There is no need to adopt extreme or wacky exercise routines when training at home.


The basics have been around a long time and continue to form the foundation of all serious training programs for one simple reason -- they work.


You don’t need to do endless reps of high impact plyos, complicated circuit training routines, or constantly “confuse” your muscles.


You DO need to hammer the basic movement patterns each week and focus on progressive overload in your training (more reps, more sets, more weight -- if applicable).


Do that and you will not only maintain your results but improve upon them.


How to Build and Maintain Muscle At Home


There are three main drivers of muscle growth (hypertrophy):

  • Mechanical tension
  • Metabolic stress
  • Muscle damage


It is possible to address each one of these when training at home. As we said before you just need to get creative with your training and be willing to break convention.


Sure, you may not have a barbell and a stack of weight plates.


But, we’re willing to bet you have a backpack and/or suitcases you can fill with rocks or heavy books that can be used as a form of external weight.


Even if you don’t have those things, you can still create significant amounts of tension in your muscles merely by adjusting your body angle during an exercise.


For instance, if standard push ups are too easy, then you can elevate your feet on a box, bench, chair, or ottoman.


This change in leverage increases the difficulty of the exercise.


Other things you can do to increase the challenge on your muscles when only using bodyweight exercise is to manipulate rep tempo, time under tension, rest times, and range of motion.


Using the standard push up as an example again, in addition to elevating your feet on a platform of some type, you can further increase the challenge by slowing down the speed with which you raise and lower your body.


This increases the amount of time your muscles are under tension and generates greater amounts of metabolic stress -- hitting on two of the primary drivers of muscle growth.


Another option is to perform 1.5-reps where you lower your body all the way to the ground, push up halfway, lower all the way down to the ground again, before finally pressing all the way to the top.


Yet another option is to elevate your hands on some books or use push up stands (or even dumbbells if you have them).


Doing this increases the range of motion through which you can move your body, creating a greater stretch on the chest muscles which increases the overall amount of work they have to do.


And, still another option is to stack multiple competitive movements together in a compound superset, such as performing standard push ups immediately upon reaching failure with feet-elevated push ups.


Basically, since the whole idea behind progressive overload is ultimately “doing more work”, increasing the range of motion you perform an exercise through is an ideal way to build muscle at home without gym equipment.


Now, we’ve spent the vast majority of this article detailing how you can make great progress and obtain jaw-dropping results using nothing but your bodyweight.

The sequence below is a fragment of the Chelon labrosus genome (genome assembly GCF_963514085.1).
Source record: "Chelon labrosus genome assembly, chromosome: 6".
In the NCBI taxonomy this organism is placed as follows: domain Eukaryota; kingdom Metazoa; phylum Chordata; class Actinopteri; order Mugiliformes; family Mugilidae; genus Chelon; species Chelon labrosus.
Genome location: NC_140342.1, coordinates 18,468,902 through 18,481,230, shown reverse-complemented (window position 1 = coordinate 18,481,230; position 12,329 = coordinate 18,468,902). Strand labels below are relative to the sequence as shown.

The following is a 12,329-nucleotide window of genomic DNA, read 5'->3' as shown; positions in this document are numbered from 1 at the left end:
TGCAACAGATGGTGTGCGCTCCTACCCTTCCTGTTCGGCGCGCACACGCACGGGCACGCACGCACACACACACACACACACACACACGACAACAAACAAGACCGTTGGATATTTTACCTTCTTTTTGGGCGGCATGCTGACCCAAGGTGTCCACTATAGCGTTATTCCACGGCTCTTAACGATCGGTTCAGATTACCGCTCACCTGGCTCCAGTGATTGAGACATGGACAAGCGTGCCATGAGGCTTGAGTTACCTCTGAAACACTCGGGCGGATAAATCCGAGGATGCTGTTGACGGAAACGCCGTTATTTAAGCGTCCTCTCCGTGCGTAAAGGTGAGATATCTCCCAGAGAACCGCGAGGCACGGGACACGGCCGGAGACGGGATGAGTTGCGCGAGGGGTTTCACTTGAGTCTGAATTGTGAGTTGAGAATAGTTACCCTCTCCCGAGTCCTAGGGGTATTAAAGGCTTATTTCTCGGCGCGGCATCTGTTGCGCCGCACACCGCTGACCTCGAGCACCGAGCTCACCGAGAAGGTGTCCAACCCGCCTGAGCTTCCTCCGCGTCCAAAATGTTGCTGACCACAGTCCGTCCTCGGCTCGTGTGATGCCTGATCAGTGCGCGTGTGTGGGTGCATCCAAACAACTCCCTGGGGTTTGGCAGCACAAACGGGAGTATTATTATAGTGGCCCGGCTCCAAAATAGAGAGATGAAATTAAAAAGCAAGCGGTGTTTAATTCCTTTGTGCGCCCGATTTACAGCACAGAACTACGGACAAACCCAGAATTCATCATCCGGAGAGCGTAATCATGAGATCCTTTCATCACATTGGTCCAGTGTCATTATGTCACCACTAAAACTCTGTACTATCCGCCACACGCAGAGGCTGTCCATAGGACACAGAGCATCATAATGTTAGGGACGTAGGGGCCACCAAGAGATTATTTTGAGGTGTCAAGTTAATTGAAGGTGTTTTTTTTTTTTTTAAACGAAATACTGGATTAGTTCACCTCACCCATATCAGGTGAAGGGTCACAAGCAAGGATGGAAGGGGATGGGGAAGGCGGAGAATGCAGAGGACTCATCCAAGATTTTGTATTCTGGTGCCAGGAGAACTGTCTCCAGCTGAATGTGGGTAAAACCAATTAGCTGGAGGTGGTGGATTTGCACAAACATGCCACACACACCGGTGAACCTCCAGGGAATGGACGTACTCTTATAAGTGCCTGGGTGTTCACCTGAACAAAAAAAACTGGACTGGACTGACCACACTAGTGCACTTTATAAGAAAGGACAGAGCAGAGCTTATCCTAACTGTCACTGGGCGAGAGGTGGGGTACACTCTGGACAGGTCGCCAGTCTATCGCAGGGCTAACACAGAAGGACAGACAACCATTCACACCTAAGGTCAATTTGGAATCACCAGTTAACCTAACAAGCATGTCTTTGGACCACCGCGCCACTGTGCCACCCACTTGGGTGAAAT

But, that doesn’t mean that’s the only thing you have to use.


Every piece of equipment you have access to at home (or ones that you procure) expand the possibilities you have to include in your training.



Some of our favorite home gym equipment pieces are:

  • Door-mounted pull up bar
  • Adjustable dumbbells (power blocks, bowflex, olympic handles w/ spinlocks)
  • Resistance Bands
  • Suspension trainer (TRX, Jungle Gym, or NOSSK)
  • Slider Discs (or furniture sliders)
  • Kettlebells
  • Weight vest
  • Backpacks (filled with books, rocks, or weight plates)
  • Swiss (stability) Ball
  • Sandbags
  • 5-gallon water bottles (filled up with water or sand)
  • Stationary bike
  • 2 Sets of dumbbells  



  1. McMaster, D. T., Gill, N., Cronin, J., & McGuigan, M. (2013). The development, retention and decay rates of strength and power in elite rugby union, rugby league and American football: a systematic review. Sports Medicine (Auckland, N.Z.), 43(5), 367–384. https://doi.org/10.1007/s40279-013-0031-3
  2. Mujika, I., & Padilla, S. (2001). Muscular characteristics of detraining in humans. Medicine and Science in Sports and Exercise, 33, 1297–1303. https://doi.org/10.1097/00005768-200108000-00009
  3. Ogasawara, R., Yasuda, T., Sakamaki-Sunaga, M., Ozaki, H., & Abe, T. (2011). Effects of periodic and continued resistance training on muscle CSA and strength in previously untrained men.Clinical Physiology and Functional Imaging, 31, 399–404. https://doi.org/10.1111/j.1475-097X.2011.01031.x
  4. Ogasawara, R., Yasuda, T., Ishii, N., & Abe, T. (2012). Comparison of muscle hypertrophy following 6-month of continuous and periodic strength training. European Journal of Applied Physiology, 113. https://doi.org/10.1007/s00421-012-2511-9
  5. Fink J, Kikuchi N, Yoshida S, Terada K, Nakazato K. Impact of high versus low fixed loads and non-linear training loads on muscle hypertrophy, strength and force development. Springerplus. 2016;5(1):698. Published 2016 May 20. doi:10.1186/s40064-016-2333-z
  6. Lasevicius, T., Ugrinowitsch, C., Schoenfeld, B., Roschel, H., Tavares, L., De Souza, E., Tricoli, V. (2018). Effects of different intensities of resistance training with equated volume load on muscle strength and hypertrophy. European Journal of Sport Science, 18, 1–9.https://doi.org/10.1080/17461391.2018.1450898